Now picture your dyslexic child doing the balance exercises on the Wii and failing because his brain doesn't do this stuff easily. How would YOUR child react to being essentially told he's a loser by the software?
For my American child, it was a no go. And I have found that the jovial "you're SUCH a loser, dude!" approach from Japanese products is prohibitive. So we'll be looking into other producers. I'll let you know what I find.
I spent hours and hours last year trying to teach my son multiplication. Unfortunately, his teacher was no help at all. A bit sullen from having to encourage my unfocused child, she was also young and didn't have a big bag of tricks to use. Darn it. So he ended third grade without knowing his multiplication tables cold.
It doesn't help that he's apparently got some form of dyslexia. Memorizing is intensely difficult for him. Apparently if your child is dyslexic or right-brained, it's terribly hard for them to memorize.
I know that children with different brains learn better when they are taught in a multisensory way. I also know that context really matters. But the fact is that there really IS no particular logic to learning basic math facts. You just need to do it.
I know that some people use flash cards with stories on them, to give context and multisensory stimulation to kids. The stories all use the same pictures for the same number (e.g. "thirty" is "dirty"), and every equation has a real story linked to it. There are at least three types of these story cards for sale on Amazon. Here's one. I probably should buy them, but the thirty dollar price tag was a deal-breaker for me.
I started out by trying some of the videos on Youtube.
Some of them are just inane. Here's one, for example, one talking aboutright-brain math. I have no idea why people would want to do this stuff. I just want to get my child to know what 5 x 6 is!
I finally found a series I liked. It was put together by a juvenile detention center in Portland, and they rap the times tables! So in terms of multisensory, you see it and hear it. (here are the eights). I suspect that I liked this video series because the music was far better than hearing the chipmunks or whomever sing about fours, but … it didn't work.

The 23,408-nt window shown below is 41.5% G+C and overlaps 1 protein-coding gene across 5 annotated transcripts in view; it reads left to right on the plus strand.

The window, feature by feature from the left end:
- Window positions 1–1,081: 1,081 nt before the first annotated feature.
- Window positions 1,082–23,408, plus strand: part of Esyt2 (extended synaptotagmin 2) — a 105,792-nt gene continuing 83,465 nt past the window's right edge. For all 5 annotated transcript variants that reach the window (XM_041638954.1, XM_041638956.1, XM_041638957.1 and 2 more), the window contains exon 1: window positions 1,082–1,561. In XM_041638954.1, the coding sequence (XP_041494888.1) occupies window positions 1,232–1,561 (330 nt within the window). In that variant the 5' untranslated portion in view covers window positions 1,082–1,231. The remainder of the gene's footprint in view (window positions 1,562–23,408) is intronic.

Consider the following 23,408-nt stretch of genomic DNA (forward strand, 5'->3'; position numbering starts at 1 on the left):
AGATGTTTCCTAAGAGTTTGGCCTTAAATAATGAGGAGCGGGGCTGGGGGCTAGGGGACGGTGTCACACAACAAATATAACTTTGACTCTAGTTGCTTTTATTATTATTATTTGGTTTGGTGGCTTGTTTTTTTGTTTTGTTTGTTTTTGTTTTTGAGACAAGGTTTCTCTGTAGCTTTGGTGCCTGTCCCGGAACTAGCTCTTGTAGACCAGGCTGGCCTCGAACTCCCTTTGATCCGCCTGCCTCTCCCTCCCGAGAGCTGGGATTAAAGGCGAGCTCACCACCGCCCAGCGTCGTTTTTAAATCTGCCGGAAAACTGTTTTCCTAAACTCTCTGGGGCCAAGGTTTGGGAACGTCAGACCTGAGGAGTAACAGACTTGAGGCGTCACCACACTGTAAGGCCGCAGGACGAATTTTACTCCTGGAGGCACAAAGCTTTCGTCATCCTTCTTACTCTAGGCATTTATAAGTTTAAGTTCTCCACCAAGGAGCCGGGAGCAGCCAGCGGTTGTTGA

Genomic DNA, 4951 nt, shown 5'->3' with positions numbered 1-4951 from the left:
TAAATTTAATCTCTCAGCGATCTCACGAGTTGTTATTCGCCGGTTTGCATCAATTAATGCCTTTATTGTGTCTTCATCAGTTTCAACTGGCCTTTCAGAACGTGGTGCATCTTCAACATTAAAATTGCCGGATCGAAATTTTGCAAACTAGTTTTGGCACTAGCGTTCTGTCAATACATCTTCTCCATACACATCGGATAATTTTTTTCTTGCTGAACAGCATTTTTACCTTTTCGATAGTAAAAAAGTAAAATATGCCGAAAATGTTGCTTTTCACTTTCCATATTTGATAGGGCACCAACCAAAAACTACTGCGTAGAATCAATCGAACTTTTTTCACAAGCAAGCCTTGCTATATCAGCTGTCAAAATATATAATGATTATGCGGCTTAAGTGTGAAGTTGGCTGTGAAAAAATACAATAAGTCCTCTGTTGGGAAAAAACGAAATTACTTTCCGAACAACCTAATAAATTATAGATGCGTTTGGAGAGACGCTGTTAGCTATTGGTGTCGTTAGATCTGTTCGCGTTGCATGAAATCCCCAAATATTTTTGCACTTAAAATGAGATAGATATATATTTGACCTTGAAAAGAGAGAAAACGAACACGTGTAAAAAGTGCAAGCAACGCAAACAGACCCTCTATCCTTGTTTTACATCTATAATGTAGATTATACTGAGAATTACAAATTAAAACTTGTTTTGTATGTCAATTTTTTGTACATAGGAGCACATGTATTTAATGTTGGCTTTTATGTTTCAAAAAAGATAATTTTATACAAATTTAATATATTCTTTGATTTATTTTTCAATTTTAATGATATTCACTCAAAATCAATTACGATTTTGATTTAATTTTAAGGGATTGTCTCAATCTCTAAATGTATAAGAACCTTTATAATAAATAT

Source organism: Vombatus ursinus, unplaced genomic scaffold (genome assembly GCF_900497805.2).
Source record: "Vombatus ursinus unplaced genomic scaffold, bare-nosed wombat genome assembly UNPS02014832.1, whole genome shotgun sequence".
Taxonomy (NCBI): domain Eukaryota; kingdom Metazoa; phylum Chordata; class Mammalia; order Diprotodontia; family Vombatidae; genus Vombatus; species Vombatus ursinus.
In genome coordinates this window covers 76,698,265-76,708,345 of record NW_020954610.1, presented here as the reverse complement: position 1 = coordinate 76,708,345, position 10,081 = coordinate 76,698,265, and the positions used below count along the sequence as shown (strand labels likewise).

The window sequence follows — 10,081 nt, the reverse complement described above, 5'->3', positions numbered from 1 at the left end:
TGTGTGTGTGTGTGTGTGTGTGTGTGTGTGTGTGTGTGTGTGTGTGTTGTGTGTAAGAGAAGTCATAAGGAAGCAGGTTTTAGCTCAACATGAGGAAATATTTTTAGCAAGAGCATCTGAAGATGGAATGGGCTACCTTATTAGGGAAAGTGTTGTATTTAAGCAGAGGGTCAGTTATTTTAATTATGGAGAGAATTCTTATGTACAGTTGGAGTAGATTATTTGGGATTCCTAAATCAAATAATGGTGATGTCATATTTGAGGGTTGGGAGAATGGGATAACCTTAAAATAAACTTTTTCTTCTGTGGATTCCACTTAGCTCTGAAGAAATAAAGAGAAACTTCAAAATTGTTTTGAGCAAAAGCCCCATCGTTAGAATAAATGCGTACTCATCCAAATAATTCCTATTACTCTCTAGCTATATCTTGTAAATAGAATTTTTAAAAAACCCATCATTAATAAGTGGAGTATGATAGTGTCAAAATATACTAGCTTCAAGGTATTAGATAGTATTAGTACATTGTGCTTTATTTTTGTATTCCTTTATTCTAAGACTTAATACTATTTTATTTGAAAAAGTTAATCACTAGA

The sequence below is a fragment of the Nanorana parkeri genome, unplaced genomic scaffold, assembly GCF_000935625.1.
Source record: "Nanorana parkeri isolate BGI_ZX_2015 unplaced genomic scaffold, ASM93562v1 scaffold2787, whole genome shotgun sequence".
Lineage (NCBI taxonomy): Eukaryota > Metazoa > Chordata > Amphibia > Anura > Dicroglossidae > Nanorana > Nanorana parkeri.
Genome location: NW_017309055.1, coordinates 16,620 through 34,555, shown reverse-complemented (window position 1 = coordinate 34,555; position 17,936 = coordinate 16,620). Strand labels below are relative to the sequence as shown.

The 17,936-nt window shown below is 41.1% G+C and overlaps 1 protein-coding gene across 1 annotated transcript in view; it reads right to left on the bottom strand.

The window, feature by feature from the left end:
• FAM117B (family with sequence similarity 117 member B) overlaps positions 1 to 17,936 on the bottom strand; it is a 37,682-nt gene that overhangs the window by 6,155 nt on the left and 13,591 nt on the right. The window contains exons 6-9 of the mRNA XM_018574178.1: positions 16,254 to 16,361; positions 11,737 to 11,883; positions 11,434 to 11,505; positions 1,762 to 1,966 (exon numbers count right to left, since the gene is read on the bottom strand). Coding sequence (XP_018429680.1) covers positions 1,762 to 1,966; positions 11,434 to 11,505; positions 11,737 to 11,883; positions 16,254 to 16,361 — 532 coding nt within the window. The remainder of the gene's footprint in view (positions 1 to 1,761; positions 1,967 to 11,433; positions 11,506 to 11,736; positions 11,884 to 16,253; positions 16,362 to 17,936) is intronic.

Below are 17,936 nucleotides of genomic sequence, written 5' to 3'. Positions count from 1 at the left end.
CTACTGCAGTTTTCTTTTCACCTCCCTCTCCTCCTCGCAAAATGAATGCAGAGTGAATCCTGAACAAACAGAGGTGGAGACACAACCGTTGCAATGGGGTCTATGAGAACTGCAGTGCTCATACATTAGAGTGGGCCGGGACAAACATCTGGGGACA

I kept looking, and actually put together many math support tools on a web page called Learning Math. We have tried several of them. We have tried card games, verbal drilling, making multiplication charts… lots of things.
I hate to sound like a bit of a grouch here, but I'm pretty fed up with all of the "ooh, that doesn't work with your special type of child" advice that I read. Nobody, including any of my son's teachers, has been able to tell me a particular technique that DOES work, so now I'm getting militant.
When I was in sixth grade, our teacher gave us weekly drills. She played a record to test us every Friday. We had to answer the questions and we did that every single week of the year — until we all knew the answers. Painless and pretty darn relentless, if you think of it. But olden-days relentless practice, in my humble opinion, doesn't get used NEARLY enough in our society.
So this is our next step. Relentless, day in, day out practice.
That's why I was happy to find Calculadder, put together by a homeschooling mom. Check it out. Calculadder pre-thinks the tests to give to your child. Simple drills. What a concept! And it's apparently really easy to check the tests.
I'll let you know how it goes, but for now, I really like the structure for my son AND for me. I don't have to think – I can just do it. And we do it every day (or whatever the rules are.) Easy.
You can also buy all of their drill sets together on one CD and then just print what you need.
Did you know that BPA, which was first developed as a synthetic estrogen (and is now used in plastic) is totally non-regulated? Zero government safety standards limiting the amount of BPA in canned food. Manufacturers use 6 billion pounds of it a year.